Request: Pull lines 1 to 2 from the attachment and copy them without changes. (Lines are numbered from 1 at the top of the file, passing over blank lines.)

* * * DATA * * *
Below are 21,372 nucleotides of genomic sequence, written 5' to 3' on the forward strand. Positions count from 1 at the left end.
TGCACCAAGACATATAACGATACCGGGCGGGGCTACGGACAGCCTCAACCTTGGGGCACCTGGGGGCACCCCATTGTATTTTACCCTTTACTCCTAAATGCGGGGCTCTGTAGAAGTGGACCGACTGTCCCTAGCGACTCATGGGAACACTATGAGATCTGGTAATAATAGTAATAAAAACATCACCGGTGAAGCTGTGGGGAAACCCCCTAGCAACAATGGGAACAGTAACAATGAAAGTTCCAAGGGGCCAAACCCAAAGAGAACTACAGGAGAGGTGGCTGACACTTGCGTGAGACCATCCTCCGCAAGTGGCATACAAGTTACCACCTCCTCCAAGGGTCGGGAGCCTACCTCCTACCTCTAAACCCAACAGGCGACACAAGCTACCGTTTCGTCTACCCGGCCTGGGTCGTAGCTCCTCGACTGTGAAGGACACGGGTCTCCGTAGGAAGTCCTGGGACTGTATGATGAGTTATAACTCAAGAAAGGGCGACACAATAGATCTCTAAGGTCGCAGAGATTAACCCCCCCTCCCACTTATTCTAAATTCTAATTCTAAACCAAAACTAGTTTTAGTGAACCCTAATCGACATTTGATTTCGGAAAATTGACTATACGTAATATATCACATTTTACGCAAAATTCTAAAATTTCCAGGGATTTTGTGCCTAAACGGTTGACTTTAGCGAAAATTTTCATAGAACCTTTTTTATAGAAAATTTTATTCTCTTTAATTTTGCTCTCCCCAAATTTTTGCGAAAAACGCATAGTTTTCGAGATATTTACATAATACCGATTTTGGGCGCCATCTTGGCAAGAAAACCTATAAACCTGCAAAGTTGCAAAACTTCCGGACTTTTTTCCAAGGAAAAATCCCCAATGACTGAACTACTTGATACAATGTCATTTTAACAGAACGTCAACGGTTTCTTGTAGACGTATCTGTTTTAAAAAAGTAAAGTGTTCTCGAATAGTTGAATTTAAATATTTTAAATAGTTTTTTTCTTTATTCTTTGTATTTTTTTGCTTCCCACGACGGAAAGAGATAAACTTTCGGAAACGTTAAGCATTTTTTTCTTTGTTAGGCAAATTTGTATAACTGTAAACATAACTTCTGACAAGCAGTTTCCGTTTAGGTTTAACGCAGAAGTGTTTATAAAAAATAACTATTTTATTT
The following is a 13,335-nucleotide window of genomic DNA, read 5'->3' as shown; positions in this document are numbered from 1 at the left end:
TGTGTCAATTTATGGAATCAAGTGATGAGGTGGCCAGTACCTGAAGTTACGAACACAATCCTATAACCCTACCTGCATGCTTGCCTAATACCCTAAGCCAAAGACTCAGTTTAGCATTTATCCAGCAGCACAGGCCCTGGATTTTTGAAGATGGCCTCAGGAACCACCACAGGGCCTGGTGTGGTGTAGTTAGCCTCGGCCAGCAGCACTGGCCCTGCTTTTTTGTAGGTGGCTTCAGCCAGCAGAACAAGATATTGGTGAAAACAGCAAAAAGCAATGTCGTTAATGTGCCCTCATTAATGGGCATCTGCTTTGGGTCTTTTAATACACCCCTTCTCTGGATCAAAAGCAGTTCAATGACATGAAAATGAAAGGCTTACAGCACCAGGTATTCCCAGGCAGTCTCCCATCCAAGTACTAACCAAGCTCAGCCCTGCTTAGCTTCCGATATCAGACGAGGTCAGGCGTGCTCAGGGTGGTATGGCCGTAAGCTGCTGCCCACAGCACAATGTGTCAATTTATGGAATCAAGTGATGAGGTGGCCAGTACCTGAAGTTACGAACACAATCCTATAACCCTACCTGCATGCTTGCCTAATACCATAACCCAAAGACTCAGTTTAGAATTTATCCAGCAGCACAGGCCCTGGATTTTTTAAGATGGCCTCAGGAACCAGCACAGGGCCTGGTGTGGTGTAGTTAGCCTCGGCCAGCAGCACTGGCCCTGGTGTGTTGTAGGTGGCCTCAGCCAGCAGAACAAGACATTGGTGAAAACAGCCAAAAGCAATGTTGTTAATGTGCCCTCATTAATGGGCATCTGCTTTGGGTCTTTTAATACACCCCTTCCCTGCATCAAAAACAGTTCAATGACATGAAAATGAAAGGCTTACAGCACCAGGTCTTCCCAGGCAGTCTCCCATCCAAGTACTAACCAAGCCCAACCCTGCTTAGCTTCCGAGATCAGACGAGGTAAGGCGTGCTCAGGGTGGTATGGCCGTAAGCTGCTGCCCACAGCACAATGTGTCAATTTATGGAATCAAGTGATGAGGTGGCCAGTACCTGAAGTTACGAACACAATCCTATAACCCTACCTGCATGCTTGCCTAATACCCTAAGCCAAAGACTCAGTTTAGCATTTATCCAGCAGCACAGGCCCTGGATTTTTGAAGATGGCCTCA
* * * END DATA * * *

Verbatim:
Below are 21,372 nucleotides of genomic sequence, written 5' to 3' on the forward strand. Positions count from 1 at the left end.
TGCACCAAGACATATAACGATACCGGGCGGGGCTACGGACAGCCTCAACCTTGGGGCACCTGGGGGCACCCCATTGTATTTTACCCTTTACTCCTAAATGCGGGGCTCTGTAGAAGTGGACCGACTGTCCCTAGCGACTCATGGGAACACTATGAGATCTGGTAATAATAGTAATAAAAACATCACCGGTGAAGCTGTGGGGAAACCCCCTAGCAACAATGGGAACAGTAACAATGAAAGTTCCAAGGGGCCAAACCCAAAGAGAACTACAGGAGAGGTGGCTGACACTTGCGTGAGACCATCCTCCGCAAGTGGCATACAAGTTACCACCTCCTCCAAGGGTCGGGAGCCTACCTCCTACCTCTAAACCCAACAGGCGACACAAGCTACCGTTTCGTCTACCCGGCCTGGGTCGTAGCTCCTCGACTGTGAAGGACACGGGTCTCCGTAGGAAGTCCTGGGACTGTATGATGAGTTATAACTCAAGAAAGGGCGACACAATAGATCTCTAAGGTCGCAGAGATTAACCCCCCCTCCCACTTATTCTAAATTCTAATTCTAAACCAAAACTAGTTTTAGTGAACCCTAATCGACATTTGATTTCGGAAAATTGACTATACGTAATATATCACATTTTACGCAAAATTCTAAAATTTCCAGGGATTTTGTGCCTAAACGGTTGACTTTAGCGAAAATTTTCATAGAACCTTTTTTATAGAAAATTTTATTCTCTTTAATTTTGCTCTCCCCAAATTTTTGCGAAAAACGCATAGTTTTCGAGATATTTACATAATACCGATTTTGGGCGCCATCTTGGCAAGAAAACCTATAAACCTGCAAAGTTGCAAAACTTCCGGACTTTTTTCCAAGGAAAAATCCCCAATGACTGAACTACTTGATACAATGTCATTTTAACAGAACGTCAACGGTTTCTTGTAGACGTATCTGTTTTAAAAAAGTAAAGTGTTCTCGAATAGTTGAATTTAAATATTTTAAATAGTTTTTTTCTTTATTCTTTGTATTTTTTTGCTTCCCACGACGGAAAGAGATAAACTTTCGGAAACGTTAAGCATTTTTTTCTTTGTTAGGCAAATTTGTATAACTGTAAACATAACTTCTGACAAGCAGTTTCCGTTTAGGTTTAACGCAGAAGTGTTTATAAAAAATAACTATTTTATTT